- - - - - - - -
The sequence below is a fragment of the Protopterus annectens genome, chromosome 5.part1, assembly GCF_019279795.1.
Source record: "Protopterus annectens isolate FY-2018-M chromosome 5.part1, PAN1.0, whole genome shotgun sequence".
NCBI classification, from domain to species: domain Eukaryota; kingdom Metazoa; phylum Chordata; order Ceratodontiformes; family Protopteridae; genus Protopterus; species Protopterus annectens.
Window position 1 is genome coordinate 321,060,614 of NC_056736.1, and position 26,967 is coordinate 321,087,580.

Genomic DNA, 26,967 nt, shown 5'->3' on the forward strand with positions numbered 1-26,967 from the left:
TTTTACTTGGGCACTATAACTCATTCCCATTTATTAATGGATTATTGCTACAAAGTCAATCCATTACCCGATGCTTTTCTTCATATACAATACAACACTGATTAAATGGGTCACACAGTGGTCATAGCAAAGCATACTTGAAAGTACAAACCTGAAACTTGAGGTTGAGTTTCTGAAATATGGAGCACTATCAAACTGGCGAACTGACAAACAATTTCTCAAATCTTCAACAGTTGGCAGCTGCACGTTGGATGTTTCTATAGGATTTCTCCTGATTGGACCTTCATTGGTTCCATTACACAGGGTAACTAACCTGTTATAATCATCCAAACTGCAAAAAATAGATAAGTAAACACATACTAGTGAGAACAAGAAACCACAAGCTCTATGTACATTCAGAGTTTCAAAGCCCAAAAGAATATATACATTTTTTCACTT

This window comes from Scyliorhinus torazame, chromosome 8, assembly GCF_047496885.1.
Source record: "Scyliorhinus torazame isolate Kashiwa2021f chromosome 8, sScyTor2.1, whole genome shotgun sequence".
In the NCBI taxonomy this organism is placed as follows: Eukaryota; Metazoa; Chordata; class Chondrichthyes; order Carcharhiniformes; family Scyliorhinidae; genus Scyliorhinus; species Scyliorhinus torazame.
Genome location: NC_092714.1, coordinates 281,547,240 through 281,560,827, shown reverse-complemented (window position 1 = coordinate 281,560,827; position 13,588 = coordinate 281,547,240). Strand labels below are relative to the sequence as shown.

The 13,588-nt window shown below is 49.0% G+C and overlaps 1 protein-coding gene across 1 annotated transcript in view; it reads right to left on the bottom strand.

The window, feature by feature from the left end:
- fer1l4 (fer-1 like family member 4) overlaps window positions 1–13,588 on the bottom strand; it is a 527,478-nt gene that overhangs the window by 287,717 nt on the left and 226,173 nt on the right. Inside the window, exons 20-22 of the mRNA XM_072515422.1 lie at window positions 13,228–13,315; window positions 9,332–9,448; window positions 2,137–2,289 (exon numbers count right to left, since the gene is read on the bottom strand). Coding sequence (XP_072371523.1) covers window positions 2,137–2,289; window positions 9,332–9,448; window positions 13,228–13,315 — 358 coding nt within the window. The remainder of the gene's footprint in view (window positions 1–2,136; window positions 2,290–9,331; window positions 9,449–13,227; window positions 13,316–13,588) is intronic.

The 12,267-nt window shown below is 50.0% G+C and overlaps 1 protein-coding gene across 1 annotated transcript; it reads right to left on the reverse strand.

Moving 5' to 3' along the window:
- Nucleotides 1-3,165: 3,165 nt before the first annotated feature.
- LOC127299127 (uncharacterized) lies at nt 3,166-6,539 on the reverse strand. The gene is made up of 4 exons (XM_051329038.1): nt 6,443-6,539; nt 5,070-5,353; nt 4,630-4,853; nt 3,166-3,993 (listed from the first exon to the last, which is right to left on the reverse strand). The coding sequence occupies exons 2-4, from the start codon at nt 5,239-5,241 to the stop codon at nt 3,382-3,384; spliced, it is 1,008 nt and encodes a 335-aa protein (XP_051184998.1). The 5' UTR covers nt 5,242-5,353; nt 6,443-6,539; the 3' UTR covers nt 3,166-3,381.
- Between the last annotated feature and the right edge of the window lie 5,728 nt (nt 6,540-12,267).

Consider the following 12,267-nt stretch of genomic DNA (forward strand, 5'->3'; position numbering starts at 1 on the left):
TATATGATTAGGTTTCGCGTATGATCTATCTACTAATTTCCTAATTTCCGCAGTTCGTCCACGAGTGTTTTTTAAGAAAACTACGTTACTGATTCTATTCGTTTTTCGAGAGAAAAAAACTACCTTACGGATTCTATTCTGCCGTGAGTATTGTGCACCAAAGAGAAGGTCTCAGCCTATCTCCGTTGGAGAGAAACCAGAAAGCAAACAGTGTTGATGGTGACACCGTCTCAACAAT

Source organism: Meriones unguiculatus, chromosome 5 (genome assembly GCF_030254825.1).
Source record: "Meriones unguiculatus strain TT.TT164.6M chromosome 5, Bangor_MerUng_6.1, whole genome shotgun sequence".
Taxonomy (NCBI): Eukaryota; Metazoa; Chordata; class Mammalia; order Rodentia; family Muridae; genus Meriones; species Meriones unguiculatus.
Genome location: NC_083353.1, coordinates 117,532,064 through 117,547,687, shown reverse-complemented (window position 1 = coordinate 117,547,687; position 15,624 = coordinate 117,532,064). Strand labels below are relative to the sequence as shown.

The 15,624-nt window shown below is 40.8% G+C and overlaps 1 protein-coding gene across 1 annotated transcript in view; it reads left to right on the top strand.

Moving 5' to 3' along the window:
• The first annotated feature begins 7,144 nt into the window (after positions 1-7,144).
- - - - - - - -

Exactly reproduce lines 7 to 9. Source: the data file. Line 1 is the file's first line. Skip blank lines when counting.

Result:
This window comes from Scyliorhinus torazame, chromosome 8, assembly GCF_047496885.1.
Source record: "Scyliorhinus torazame isolate Kashiwa2021f chromosome 8, sScyTor2.1, whole genome shotgun sequence".
In the NCBI taxonomy this organism is placed as follows: Eukaryota; Metazoa; Chordata; class Chondrichthyes; order Carcharhiniformes; family Scyliorhinidae; genus Scyliorhinus; species Scyliorhinus torazame.